nce of the sample individuals and in the social structure of the institutions. Indeed the paper suggests that the traditional categories describe neither the constitution of the institutions nor the individual profiles of their members. Employment patterns and spheres of activity, including those involving government, were far more fluid than generally recognized. A further issue is whether the apparent rapprochement reflected more accurately the leadership of the profession, as represented by the councils of the various societies, than that of the ordinary members. By exploring the social structure of the chemical community, this paper aims at a clearer understanding of intraprofessional relationships in this crucial period for which relations between science, government and industry have been much debated.
"Gender and the Limits of Medical Science in Late Nineteenth-century France"
Throughout most of Western Europe the professional ranks were restricted to men, and many male physicians defended this gender-based exclusivity with the argument that women might be predisposed for nurturing but were not suited for scientific endeavor. In practice, however, much of the actual treatment (whether or not it was prescribed by a physician) was administered by women. This was true not just in the case of nurses or midwives, whose role in medical care was acknowledged because of their occupational identity, but also of a patient's female family members to whom physicians often delegated the manual labor of medical care. This paper will examine how the boundary between scientific and non-scientific activities in medical treatment was drawn in France between 1880 and 1914 by physicians and authors of girls' domestic science manuals. The French context is particularly relevant to this question because of all physicians in Europe during the nineteenth century, the French were arguably the most vocal and active in defending their professional jurisdiction over healing. In the rhetoric of French physicians who wrote treatises on the role of mothers in family medical care, women were portrayed as being capable of maintaining a hygienic environment in their homes or applying simple treatments according to a doctor's instructions, but diagnosis and prescription required scientific training which was beyond the purview of women's "natural" aptitudes. The assistance of female relatives in caring for patients was lauded as essential and beneficial, but these caregiving activities were defined as something other than medicine because they did not require a serious scientific background. During the nineteenth century, certain physicians sought to overcome the perception that medicine was an art rather than a true science, largely because they faced competition from folk healers and "quacks" who claimed to possess their own special "healing art." For Bernard, the distinction between empirical med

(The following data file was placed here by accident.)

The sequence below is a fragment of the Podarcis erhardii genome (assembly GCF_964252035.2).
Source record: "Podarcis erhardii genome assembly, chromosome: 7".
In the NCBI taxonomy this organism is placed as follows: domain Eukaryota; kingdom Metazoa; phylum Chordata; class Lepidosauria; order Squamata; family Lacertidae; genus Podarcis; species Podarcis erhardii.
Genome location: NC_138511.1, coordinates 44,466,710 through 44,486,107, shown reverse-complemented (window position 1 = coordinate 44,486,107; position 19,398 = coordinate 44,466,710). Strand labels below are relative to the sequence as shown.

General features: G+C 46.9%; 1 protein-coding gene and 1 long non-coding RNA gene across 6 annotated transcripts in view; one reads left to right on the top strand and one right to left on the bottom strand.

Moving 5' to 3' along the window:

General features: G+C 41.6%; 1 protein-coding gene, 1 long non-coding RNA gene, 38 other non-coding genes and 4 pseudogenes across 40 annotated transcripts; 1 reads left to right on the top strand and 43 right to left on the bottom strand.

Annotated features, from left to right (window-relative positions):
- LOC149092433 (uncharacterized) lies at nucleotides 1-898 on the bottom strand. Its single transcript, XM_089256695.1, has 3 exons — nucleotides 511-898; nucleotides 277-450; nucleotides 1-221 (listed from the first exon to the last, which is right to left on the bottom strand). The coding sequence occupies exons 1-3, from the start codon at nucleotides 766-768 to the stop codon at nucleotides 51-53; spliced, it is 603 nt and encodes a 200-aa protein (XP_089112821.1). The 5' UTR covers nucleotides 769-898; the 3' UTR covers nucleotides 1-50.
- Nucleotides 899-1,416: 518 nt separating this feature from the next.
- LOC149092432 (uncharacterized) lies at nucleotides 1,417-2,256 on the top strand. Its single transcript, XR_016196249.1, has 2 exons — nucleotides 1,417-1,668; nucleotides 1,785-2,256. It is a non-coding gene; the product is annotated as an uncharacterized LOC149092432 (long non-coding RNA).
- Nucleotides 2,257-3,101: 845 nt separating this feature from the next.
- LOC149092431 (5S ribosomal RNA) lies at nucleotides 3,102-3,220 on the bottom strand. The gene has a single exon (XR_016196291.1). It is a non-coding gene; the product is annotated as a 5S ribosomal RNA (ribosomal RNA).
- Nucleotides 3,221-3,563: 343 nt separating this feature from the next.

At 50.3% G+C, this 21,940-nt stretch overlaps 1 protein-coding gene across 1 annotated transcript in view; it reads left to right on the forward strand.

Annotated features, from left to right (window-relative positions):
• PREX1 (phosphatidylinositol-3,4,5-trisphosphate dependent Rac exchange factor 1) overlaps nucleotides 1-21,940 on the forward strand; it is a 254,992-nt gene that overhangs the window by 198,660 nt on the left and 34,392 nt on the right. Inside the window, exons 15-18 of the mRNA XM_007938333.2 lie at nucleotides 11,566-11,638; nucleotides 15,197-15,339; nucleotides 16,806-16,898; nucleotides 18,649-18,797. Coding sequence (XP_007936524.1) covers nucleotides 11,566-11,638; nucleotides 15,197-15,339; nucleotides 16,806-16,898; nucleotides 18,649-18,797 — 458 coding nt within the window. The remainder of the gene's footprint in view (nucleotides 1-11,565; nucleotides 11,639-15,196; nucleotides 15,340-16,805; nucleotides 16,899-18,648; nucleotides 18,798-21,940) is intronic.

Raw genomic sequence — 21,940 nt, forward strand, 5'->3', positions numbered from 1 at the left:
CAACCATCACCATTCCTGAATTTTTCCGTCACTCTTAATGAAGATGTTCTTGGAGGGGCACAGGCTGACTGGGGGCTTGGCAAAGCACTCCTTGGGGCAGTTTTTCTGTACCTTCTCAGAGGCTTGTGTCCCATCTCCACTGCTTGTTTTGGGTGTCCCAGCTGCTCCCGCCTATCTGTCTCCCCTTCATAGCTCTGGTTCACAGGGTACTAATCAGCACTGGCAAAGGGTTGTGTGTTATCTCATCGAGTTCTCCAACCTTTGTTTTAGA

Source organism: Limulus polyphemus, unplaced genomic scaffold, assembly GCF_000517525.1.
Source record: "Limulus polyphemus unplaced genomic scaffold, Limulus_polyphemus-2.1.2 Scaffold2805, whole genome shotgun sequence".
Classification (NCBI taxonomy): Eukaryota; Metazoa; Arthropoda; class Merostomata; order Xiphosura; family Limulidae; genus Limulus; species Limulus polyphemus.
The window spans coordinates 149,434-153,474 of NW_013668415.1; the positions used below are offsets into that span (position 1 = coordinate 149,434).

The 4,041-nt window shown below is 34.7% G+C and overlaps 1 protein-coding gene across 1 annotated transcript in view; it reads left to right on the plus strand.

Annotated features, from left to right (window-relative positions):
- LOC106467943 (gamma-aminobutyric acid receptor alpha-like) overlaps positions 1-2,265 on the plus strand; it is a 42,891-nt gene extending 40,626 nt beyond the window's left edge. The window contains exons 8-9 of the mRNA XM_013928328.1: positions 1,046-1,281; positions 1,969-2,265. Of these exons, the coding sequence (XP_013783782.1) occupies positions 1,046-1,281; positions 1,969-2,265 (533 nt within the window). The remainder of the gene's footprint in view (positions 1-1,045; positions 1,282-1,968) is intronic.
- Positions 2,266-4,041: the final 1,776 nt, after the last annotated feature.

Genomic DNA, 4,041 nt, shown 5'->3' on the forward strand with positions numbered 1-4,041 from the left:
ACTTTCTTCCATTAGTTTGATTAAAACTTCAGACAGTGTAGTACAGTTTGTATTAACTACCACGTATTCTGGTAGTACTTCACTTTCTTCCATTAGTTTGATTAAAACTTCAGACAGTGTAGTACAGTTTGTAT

icine and scientific medicine was a distinction between irrational, haphazard guesswork and rote repetition on the one hand, and rational, systematic observation and experimentation on the other. And although this argument was directed primarily at physicians to persuade them to reform their own approach to medicine, many doctors employed the same distinction between scientific medicine and empiricism to disqualify the healing activities of non-certified practitioners-including women who cared for sick family members. The opposition between scientific and "empirical" medicine was integral to the professionalization of medicine because it gave physicians criteria by which to identify and legitimize the boundaries between themselves and other healers. Because the application of a treatment was often left to women within a patient's household, physicians advocated including at least a rudimentary hygienic and medical instruction in girls' domestic science textbooks. Doctors also favored this education because they perceived women as the chief transmitters of the very folk superstitions and empirical medicine which they sought to suppress. Consequently, many French physicians wrote manuals designed to disseminate basic scientific notions of health and the treatment of disease to a non-professional readership. Yet educating women too well in medical procedures presented the danger that they would substitute their own judgment for that of the physician and take medical treatment into their own hands. It was this danger that inspired much of the rhetoric of female deference to male scientific expertise which characterized the medical lessons in domestic science manuals.
"Vernon Kellogg and the Science of Bionomics, 1900-1915"